It has been more than a year since we last looked at the difference between the home loan rates Kiwis pay compared to those in Australia.
Over that period, the somewhat unusual advantage Kiwi home loan borrowers had over their Aussie counterparts has switch back to a small disadvantage. It is a disadvantage that magnifies the longer the term of the interest rate fixed contract.
The most striking thing about the changes over the past eighteen months is that the Aussie rates are very similar whereas the Kiwi rates have risen sharply. None of this is ‘news’ to Kiwi borrowers, but it is now accentuating the differences between the two countries.
This Kiwi rise doesn’t seem to be coming from a rise in margins, the key margin being the difference between wholesale rates and retail rates. In both countries the margins to swap have decreased over this longish period, even as rates have moved up here. They seem to have in Australia as well, although the movements there are actually quite small.
The mortgage markets in each country are quite different. The New Zealand market is 80%+ based on fixed rate contracts. The Australian mortgage market is similarly dominated by floating rate arrangements.
But it is more complicated than that. Our mortgage contracts are relatively simple affairs; you borrow over the term at a specified interest rate.
However in Australia, the stated interest rate is just the start. There are bundle and package fees, and related ‘discounts’, to complicate matters. Their regulators require banks to publish a Comparison Rate to expose the true costs involved. And 80% of all Aussie home loans are wrapped up around these opaque bundle arrangements.
We have been tracking a New Zealand – vs – Australia mortgage comparison for more than five years now, publishing the shifting penalty that Kiwi home owners pay compared to Australians. We last did that eighteen months ago.
Here is the current comparison in the way we have done it consistently since 2015:
Residential mortgage interest rates
|December 31, 2021, <80% LVR||Floating||1 year||2 years||3 years||4 years||5 years|
|margin to swap||3.75||1.92||2.08||2.23||2.46||2.62|
|CBA (ASB’s parent) **||4.70||4.52||4.39||4.36||4.34||4.36|
|NAB (BNZ’s parent) **||3.49||4.20||4.11||4.12||4.11||4.19|
|margin to swap||3.59||3.35||2.78||2.40||2.78||2.16|
|* 90 day bank bill rate|
|** these are discount package rates that come with big annual fees|
|differential in May-20||0.86||-1.11||-0.91||-0.34||-0.33||-0.15|
|differential in May-19||0.39||-0.14||0.00||0.07||0.09||0.30|
|differential in Nov-18||0.67||-0.12||0.21||0.35||0.79||1.05|
|differential in Nov-17||0.89||0.55||0.64||0.90||1.33||1.39|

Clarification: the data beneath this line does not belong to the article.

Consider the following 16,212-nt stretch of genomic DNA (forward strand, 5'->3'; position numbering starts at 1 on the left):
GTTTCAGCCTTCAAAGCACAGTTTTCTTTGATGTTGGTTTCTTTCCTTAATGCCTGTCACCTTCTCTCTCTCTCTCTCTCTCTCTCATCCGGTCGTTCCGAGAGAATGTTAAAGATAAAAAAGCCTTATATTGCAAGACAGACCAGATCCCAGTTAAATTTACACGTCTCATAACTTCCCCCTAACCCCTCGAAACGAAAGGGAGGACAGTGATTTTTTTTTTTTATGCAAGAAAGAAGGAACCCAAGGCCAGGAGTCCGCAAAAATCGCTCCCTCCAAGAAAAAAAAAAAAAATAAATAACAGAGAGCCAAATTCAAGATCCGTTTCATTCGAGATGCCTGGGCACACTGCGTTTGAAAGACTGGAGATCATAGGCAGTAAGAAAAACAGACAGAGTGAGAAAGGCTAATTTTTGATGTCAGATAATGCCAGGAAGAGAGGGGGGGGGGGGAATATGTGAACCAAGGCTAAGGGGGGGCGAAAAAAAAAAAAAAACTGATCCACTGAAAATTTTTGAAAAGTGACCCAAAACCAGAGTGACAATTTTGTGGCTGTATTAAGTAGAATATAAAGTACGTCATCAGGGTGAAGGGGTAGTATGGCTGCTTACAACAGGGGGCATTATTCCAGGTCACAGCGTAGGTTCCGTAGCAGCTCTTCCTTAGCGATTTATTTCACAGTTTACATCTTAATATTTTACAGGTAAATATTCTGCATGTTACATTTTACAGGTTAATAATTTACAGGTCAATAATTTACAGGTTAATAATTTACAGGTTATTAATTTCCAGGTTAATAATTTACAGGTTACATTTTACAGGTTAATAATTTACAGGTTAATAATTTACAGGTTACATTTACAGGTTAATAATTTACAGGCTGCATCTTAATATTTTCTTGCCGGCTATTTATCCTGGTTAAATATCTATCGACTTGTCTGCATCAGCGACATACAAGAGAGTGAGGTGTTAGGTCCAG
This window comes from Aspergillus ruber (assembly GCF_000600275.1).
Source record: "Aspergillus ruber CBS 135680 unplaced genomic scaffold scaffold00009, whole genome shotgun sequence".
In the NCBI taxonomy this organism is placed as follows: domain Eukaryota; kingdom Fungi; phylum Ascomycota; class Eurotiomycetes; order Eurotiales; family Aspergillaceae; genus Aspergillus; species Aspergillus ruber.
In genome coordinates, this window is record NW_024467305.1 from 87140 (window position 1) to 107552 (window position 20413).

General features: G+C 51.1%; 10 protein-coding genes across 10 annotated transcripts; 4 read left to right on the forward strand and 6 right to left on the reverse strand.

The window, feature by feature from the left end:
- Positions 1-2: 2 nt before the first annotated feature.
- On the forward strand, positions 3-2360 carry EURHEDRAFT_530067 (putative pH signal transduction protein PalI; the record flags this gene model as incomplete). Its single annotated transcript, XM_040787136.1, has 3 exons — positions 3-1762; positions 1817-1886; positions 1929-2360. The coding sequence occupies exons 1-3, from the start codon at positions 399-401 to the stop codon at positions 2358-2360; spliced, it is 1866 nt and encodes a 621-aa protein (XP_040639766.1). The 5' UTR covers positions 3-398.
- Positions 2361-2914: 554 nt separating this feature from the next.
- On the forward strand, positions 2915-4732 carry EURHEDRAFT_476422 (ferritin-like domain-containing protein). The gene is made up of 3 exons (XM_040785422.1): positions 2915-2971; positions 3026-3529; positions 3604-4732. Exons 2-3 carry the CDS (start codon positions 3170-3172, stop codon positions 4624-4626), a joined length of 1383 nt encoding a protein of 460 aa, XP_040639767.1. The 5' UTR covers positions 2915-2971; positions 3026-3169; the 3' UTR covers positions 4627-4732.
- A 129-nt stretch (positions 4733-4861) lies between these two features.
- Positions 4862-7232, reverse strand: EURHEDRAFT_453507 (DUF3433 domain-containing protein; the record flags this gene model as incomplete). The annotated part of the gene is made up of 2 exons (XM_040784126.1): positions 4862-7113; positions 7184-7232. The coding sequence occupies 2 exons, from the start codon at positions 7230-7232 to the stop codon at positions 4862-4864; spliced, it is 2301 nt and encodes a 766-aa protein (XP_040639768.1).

|differential in Jan-17||0.28||0.13||0.59||0.86||0.89||0.94|
|differential in Aug-15||0.69||0.26||0.16||0.56||0.78||0.83|
|differential in Feb-15||1.02||1.06||0.92||1.00||1.01||1.11|
Despite rising New Zealand rates, we still are matching Australia’s one year fixed home loan rate offers. But that is solely because challengers like HSBC and Suncorp are reducing their average. For the main banks we have significant advantages here for that one year term, and are more or less even for the two year term.
So, our recent benchmark rate rises only take up back to ‘average’ Australian levels.
The real commercial reason home loan pricing doesn’t reduce in Australia is that the Aussie operations are cost-heavy. Taking ANZ as an example, they report a group NIM (net interest margin) of just 1.6% whereas the New Zealand ANZ operations were still achieving 2.0%. So despite charging higher effective rates to customers of the largest component of their loan book (mortgages), the Aussie bank ended up with a smaller NIM.
Wholesale money is needed to balance the duration matching requirements.
|December 31, 2021||Floating||1 year||2 years||3 years||4 years||5 years|
|NZ margin to swap||+3.75||+1.92||+2.08||+2.23||+2.46||+2.62|
|AU margin to swap||+3.59||+3.20||+2.65||+2.28||+2.63||+2.07|
|and this compares with the levels in May 2020 as follows …|
|NZ margin to swap||+4.23||+2.50||+2.51||+2.84||+3.08||+3.09|
|AU margin to swap||+3.49||+3.69||+3.44||+3.17||+3.35||+3.15|
|and this compares with the levels in May 2019 …|
|NZ margin to swap||+4.08||+2.39||+2.47||+2.54||+2.90||+2.94|
|AU margin to swap||+3.94||+2.78||+2.75||+2.75||+2.99||+2.82|
|and compares with the levels in November 2018 …|
|NZ margin to swap||+3.86||+1.93||+2.04||+2.20||+2.71||+2.69|
|AU margin to swap||+3.19||+2.05||+1.83||+1.85||+1.92||+1.63|
|and compares with the levels in November 2017 …|
|NZ margin to swap||+3.93||+2.51||+2.42||+2.59||+3.14||+3.08|
|AU margin to swap||+3.28||+2.21||+2.08||+2.03||+2.05||+1.98|
Overall, margins to swap are tightening in both countries and have been for about two years. As rates reduced, that limited the practical options banks have to ‘maintain’ their net interest margins. But in rising markets, they have more options. And the combination of the recent CCCFA restrictions, and other official measures to restrain house price growth, banks may be dealing with less business in 2022, so seeing margins grow may be a way they can keep their financial results from backsliding. Getting margins back to what they had in 2017 to early 2020 would do that.